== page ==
Sweden People - 2023


GEOGRAPHICAL NAMES  Spanish Simplified Chinese French German Russian Hindi Arabic Portuguese


10,536,338 (2023 est.)


noun: Swede(s)

adjective: Swedish

Ethnic groups

Swedish 80.3%, Syrian 1.9%, Iraqi 1.4%, Finnish 1.4%, other 15%

(2020 est.)

note: data represent the population by country of birth; the indigenous Sami people are estimated to number between 20,000 and 40,000


Swedish (official)

major-language sample(s):
The World Factbook, den obestridliga källan för grundläggande information. (Swedish)

The World Factbook, the indispensable source for basic information.

note: Finnish, Sami, Romani, Yiddish, and Meankieli are official minority languages

Swedish audio sample:


Church of Sweden (Lutheran) 57.6%, other (includes Roman Catholic, Orthodox, Baptist, Muslim, Jewish, and Buddhist) 8.9%, none or unspecified 33.5% (2019 est.)

note: estimates reflect registered members of faith communities eligible for state funding (not all religions are state-funded and not all people who identify with a particular religion are registered members) and the Church of Sweden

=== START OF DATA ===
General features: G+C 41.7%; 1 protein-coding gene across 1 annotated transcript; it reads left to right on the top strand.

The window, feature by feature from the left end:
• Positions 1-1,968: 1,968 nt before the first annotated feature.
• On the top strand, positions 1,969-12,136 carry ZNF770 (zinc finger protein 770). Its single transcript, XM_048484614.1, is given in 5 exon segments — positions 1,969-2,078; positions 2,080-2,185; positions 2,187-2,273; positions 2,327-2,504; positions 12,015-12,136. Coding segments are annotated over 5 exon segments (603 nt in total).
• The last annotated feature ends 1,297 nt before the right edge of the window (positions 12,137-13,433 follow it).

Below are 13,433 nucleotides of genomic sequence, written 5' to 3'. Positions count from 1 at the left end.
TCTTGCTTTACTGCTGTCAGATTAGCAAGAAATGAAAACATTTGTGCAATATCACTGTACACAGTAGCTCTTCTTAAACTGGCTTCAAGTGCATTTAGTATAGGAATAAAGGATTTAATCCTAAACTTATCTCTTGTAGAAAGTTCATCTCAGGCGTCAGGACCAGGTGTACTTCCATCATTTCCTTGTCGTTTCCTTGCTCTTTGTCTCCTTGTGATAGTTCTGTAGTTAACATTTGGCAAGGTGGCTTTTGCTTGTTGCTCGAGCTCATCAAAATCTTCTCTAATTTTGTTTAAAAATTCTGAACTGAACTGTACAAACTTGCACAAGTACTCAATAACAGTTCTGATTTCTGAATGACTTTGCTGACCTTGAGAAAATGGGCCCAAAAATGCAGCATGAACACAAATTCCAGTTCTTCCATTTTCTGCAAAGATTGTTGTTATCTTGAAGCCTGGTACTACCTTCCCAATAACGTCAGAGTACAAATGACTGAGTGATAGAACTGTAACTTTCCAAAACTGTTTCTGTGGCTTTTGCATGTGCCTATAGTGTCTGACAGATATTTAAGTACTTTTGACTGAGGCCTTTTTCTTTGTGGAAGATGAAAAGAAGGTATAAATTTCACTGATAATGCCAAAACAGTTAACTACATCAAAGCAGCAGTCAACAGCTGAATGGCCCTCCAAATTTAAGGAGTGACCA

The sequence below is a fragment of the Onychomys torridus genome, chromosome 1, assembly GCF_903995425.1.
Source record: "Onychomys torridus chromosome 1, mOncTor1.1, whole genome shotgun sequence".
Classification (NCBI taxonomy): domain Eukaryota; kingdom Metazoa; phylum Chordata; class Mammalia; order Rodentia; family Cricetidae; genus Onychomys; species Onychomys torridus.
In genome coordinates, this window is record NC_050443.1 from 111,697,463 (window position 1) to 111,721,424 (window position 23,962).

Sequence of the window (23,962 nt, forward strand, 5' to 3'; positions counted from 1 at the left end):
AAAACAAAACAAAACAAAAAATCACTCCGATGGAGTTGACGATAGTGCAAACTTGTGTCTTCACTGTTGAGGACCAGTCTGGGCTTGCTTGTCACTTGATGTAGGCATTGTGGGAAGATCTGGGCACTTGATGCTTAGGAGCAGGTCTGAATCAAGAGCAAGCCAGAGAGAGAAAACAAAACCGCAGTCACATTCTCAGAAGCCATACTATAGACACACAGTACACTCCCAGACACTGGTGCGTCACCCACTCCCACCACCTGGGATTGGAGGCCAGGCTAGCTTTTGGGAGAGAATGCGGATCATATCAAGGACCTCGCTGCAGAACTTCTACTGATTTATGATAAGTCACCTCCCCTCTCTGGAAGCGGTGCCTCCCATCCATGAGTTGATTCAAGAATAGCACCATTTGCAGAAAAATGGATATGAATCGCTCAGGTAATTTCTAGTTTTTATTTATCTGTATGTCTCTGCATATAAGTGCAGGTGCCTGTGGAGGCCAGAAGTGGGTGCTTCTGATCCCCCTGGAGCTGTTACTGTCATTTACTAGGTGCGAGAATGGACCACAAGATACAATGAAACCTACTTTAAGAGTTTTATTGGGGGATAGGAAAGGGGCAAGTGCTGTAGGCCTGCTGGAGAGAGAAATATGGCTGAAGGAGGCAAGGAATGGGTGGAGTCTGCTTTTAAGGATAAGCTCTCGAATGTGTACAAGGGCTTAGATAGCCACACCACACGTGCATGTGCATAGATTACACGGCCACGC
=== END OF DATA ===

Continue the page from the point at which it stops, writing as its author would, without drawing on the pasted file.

Demographic profile

Sweden, the largest Nordic country in terms of size and population, is also Europe’s most sparsely populated.  Most Swedish men and women agree that both partners should contribute to household income. Swedish society is very gender equal, which is reflected in the country’s public policies.  A generous leave policy and high-quality subsidized childcare allows mothers and fathers to balance work and family life. Sweden’s income-replacement-based parental leave policy encourages women to establish themselves in the workforce before having children.  In fact, Swedish women have one of the highest labor participation rates in Europe and one of its highest total fertility rates (TFR), the number of children women have in their lifetime.  Postponement of parenthood has increased steadily.  Since the late 1960s, marriage and divorce rates have declined, while non-marital cohabitation and births out of wedlock have increased rapidly. Sweden’s TFR has hovered for decades around 2, which is close to replacement level and among Europe’s highest.